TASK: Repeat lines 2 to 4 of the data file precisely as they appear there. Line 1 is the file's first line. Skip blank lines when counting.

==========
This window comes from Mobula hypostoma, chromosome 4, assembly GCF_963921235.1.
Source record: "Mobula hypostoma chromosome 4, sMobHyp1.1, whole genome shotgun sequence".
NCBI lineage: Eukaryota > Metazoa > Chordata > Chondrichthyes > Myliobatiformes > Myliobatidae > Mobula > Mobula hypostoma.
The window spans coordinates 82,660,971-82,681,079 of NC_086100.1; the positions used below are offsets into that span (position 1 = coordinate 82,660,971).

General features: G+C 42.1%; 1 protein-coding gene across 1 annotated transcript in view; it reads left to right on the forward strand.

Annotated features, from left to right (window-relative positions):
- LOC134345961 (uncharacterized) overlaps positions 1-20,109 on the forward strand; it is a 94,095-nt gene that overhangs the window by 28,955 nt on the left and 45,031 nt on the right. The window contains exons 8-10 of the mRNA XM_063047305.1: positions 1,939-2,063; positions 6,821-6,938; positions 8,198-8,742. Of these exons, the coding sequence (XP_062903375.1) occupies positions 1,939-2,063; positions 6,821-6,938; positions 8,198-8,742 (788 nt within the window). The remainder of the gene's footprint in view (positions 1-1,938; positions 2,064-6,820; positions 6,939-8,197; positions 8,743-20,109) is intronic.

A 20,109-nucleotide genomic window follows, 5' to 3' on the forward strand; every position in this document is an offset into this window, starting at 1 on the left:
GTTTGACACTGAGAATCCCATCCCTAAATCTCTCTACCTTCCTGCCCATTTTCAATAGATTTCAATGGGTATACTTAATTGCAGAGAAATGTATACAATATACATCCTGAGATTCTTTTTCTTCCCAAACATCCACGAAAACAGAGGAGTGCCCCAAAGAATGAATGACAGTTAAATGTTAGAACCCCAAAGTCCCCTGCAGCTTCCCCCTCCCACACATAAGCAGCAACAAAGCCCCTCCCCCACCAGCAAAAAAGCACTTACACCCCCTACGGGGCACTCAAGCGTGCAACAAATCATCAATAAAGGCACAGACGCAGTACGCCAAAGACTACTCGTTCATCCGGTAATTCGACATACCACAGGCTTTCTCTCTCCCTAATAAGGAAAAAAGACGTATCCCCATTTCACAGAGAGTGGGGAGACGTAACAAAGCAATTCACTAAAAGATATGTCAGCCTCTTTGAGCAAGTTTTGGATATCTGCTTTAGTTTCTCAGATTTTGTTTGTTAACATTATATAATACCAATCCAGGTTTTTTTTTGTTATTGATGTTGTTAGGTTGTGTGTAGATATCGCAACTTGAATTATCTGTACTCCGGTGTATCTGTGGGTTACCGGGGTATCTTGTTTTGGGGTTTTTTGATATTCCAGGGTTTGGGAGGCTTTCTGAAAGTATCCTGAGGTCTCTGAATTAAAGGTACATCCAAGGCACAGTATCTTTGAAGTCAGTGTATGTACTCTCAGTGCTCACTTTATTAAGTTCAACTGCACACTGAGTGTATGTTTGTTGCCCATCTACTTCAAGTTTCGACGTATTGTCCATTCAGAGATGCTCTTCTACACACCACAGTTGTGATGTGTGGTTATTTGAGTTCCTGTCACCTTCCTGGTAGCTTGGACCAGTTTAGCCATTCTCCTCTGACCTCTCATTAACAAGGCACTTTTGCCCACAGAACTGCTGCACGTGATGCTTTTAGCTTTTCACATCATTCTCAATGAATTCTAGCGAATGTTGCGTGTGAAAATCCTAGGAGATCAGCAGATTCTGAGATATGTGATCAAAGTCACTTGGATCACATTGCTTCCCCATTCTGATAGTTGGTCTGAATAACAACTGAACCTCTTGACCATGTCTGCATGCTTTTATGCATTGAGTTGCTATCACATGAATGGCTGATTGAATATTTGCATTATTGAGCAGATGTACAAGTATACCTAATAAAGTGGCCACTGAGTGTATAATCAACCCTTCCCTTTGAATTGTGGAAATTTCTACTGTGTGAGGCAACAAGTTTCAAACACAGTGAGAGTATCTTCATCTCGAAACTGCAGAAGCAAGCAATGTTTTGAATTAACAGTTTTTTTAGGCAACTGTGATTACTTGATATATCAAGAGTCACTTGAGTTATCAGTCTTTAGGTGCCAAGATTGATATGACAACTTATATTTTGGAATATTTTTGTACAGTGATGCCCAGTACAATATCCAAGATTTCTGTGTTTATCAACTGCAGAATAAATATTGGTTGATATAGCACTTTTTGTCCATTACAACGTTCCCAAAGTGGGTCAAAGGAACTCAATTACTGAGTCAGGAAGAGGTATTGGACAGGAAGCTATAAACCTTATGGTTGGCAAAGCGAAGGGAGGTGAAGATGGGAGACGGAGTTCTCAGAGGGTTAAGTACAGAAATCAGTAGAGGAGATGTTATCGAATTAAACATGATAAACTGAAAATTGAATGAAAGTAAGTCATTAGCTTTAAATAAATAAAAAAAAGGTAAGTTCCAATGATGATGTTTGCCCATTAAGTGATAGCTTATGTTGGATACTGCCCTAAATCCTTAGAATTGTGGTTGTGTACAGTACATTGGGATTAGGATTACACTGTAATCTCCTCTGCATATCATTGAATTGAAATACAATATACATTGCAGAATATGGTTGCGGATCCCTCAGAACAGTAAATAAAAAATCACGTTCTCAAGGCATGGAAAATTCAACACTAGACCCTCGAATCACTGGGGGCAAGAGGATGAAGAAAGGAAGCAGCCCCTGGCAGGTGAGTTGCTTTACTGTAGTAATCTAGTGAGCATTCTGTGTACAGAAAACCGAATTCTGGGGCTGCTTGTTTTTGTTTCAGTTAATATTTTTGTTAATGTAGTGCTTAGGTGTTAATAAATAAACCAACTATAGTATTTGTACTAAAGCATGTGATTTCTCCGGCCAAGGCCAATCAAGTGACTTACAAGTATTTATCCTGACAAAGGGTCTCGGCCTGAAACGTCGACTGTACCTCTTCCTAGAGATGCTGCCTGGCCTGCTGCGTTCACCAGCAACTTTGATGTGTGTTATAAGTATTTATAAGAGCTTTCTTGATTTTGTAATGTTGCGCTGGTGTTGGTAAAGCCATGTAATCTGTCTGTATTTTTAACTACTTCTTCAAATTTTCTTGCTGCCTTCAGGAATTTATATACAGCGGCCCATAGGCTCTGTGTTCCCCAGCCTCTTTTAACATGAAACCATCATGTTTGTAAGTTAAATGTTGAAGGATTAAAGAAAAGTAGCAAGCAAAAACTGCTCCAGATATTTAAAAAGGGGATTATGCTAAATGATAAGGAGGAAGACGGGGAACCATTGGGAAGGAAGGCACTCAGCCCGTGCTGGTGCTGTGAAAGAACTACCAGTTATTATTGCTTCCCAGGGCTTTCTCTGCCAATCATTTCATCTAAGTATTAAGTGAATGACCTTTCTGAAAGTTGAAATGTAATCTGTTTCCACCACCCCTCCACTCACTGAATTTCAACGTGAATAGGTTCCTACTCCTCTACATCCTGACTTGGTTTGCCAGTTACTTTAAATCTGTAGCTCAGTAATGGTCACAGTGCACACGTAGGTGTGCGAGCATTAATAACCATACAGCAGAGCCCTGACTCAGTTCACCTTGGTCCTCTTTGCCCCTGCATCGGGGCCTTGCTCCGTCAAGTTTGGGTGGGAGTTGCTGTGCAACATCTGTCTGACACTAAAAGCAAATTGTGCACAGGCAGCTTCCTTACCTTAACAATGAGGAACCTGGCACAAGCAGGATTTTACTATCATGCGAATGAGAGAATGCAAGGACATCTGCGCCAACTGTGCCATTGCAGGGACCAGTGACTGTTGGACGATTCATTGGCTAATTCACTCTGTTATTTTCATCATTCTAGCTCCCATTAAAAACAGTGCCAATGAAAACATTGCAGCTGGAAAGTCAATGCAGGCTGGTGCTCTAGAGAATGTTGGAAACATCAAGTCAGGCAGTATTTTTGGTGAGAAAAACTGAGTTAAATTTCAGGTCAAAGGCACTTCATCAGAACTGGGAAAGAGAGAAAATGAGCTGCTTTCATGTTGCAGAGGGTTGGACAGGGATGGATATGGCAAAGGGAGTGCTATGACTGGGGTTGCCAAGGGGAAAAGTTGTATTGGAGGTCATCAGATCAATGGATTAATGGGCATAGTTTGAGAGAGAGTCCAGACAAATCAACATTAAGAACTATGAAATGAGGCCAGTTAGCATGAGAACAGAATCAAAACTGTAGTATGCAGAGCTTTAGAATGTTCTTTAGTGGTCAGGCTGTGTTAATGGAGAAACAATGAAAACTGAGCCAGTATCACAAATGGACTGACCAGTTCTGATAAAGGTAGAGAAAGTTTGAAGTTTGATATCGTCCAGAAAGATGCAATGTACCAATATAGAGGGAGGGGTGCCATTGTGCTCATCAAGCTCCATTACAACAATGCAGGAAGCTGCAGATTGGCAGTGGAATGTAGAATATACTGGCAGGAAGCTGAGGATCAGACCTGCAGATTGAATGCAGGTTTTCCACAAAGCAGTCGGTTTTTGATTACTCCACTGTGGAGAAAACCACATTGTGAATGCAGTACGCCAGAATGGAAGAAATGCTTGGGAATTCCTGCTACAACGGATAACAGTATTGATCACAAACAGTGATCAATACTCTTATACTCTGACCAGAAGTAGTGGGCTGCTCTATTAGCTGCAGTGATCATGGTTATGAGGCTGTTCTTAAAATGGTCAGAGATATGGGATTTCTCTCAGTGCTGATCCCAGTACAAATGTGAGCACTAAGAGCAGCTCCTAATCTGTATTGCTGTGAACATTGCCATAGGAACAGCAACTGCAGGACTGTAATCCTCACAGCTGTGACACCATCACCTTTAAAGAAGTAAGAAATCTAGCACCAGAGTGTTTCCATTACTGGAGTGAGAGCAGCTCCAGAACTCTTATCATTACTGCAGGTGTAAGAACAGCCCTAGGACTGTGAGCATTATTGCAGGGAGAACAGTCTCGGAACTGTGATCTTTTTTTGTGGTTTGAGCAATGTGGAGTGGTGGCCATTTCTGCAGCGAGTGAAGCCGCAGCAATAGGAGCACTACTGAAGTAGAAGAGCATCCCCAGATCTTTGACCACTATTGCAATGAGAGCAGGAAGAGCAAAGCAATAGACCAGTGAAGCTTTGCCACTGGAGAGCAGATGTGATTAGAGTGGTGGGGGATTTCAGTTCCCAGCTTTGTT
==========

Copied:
Source record: "Mobula hypostoma chromosome 4, sMobHyp1.1, whole genome shotgun sequence".
NCBI lineage: Eukaryota > Metazoa > Chordata > Chondrichthyes > Myliobatiformes > Myliobatidae > Mobula > Mobula hypostoma.
The window spans coordinates 82,660,971-82,681,079 of NC_086100.1; the positions used below are offsets into that span (position 1 = coordinate 82,660,971).